The demise of the Esau/Ya'akov sibling rivalry was mitigated, somewhat, just two generations later with the fraternal relationship between Yosef's sons, Ephraim and Menashe. Indeed, many a Shabbos meal the world over commences with a blessing upon one's son(s) with the heartfelt aspiration that "Hashem make you like Ephraim and Menashe." Of all the role models in our nation's history, why do these two represent the gold standard of nachas?

Rav Noach Weinberg, zt'l explains, "The relationship of Ephraim and Menashe epitomizes the way brothers should love and trust each other. When Yaakov gave the younger brother Ephraim the favored blessing, Menashe, the firstborn, could have protested and resented his brother for taking what was rightfully his, But Menashe said nothing. He understood that what matters most is not his position or status, but rather what is best for the Jewish People...We bless our sons to emulate Ephraim and Menashe because their relationship was without any trace of resentment. They are our role models."

Taking this notion one step further, the Haftorah traditionally read on Parshas Toldos will yield this week to a special Haftorah reserved for a Shabbos that fall out on Erev Rosh Chodesh (we usher in the month of Kislev on Saturday night). Rav Shimon Schwab, zt'l explains the reason why our Sages deliberately chose this particular passage to set the tone for the ensuing Rosh Chodesh (which on its face has quite little to do with Rosh Chodesh per se). The answer lies in the content which recounts the sincere, deep-seated "brotherly" love that Yonatan shared for Dovid (notwithstanding circumstances which justifiably could have bred jealousy and alienation). It is a snapshot of Jewish "brotherhood" at its best.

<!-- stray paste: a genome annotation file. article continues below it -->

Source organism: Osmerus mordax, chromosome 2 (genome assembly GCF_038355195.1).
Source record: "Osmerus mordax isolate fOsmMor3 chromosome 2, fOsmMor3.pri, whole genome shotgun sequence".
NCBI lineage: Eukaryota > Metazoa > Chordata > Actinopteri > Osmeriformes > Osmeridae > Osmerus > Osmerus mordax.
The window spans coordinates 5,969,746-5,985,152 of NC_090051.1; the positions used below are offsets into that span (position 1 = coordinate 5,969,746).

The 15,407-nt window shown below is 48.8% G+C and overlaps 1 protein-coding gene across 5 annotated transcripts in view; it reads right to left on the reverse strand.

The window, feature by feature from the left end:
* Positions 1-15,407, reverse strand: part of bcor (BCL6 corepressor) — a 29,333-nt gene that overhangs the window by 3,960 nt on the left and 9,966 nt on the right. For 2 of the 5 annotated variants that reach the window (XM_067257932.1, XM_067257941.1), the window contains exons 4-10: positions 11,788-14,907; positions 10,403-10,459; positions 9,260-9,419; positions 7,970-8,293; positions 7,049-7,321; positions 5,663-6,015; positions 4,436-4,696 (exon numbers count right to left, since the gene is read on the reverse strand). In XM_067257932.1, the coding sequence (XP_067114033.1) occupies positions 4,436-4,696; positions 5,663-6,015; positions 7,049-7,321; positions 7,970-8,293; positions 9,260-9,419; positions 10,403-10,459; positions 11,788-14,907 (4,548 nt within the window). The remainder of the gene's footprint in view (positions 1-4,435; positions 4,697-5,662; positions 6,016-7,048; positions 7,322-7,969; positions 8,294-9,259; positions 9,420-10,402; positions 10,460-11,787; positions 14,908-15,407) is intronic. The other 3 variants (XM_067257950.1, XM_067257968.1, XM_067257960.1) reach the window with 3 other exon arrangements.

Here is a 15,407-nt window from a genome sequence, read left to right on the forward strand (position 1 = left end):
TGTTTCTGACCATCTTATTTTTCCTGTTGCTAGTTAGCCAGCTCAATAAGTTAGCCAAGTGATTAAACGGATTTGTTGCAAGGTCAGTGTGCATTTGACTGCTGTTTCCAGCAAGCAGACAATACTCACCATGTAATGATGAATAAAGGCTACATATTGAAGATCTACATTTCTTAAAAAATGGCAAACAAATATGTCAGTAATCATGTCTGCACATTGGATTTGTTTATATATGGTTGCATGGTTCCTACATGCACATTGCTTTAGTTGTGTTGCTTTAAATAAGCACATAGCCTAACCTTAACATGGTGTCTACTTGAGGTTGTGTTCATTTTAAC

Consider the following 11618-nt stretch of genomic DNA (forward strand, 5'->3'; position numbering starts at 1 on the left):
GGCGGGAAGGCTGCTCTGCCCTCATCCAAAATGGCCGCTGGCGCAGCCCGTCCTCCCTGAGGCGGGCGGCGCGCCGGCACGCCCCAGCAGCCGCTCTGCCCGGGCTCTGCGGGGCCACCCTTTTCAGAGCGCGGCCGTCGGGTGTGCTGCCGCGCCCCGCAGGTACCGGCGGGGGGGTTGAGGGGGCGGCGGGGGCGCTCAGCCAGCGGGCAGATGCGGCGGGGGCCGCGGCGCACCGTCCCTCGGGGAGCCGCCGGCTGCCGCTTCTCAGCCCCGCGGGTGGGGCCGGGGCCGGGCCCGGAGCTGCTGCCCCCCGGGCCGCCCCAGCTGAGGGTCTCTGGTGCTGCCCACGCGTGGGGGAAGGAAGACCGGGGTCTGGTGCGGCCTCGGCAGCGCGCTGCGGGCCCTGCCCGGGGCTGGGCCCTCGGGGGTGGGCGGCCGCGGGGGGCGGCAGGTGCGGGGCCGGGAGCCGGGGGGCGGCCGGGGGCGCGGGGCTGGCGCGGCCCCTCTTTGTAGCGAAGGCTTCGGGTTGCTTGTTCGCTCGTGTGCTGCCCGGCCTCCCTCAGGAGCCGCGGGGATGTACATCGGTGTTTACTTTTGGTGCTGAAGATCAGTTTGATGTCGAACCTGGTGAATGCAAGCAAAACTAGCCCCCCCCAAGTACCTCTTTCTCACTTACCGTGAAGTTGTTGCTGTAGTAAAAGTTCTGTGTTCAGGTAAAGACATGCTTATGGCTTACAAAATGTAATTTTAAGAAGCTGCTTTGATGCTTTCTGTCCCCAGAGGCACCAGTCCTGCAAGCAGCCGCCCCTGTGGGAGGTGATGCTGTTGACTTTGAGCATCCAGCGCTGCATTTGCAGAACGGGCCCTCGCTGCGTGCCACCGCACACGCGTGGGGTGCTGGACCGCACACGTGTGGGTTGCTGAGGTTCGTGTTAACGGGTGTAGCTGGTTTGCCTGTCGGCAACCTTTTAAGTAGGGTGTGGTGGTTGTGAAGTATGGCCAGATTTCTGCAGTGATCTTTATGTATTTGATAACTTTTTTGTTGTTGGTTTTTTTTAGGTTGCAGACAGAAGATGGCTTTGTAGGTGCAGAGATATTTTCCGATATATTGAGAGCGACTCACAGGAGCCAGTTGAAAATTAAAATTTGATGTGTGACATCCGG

Our Rosh Chodesh, truth be told, is a mere shadow of what it should look like and what it did look like in the times of the Beis Ha'Mikdash. It was a time of a special mussaf korban that conferred a spirit of atonement upon the people and a corresponding spirit of renewal amongst Jews.

Why are we missing this opportunity today? Our Sages tell us it is on account of sinas chinam, baseless hatred, an estrangement, alienation and hatred of one Jew for his spiritual "brother." Hence, says Rav Schwab, when we read of the pure friendship of Dovid and Yonatan, we are presented front-and-center with an opportunity to re-assess our own personal connectedness and dedication (or lack thereof) to our fellow Jews' well-being. We are given a window into what those relationships could look like and should look like if we could just diffuse the jealousy, one-upmanship and petty emotional baggage that threatens to put so much static on the line.

We are reminded that at our core we are all brothers and sisters who share in the perpetuation of the values and dedication of our ancestors. As we approach a Shabbos and its cast of characters - Ya'akov, Esau, Ephraim, Menashe, Dovid and Yonatan, may we capitalize on the opportunity to renew our dedication to one another and enter the month of Kislev amidst shalom and love for your fellow Jew.

Rabbi Viders book on the Torah portion, “Seize the Moment” has recently been published by Mosaica Press.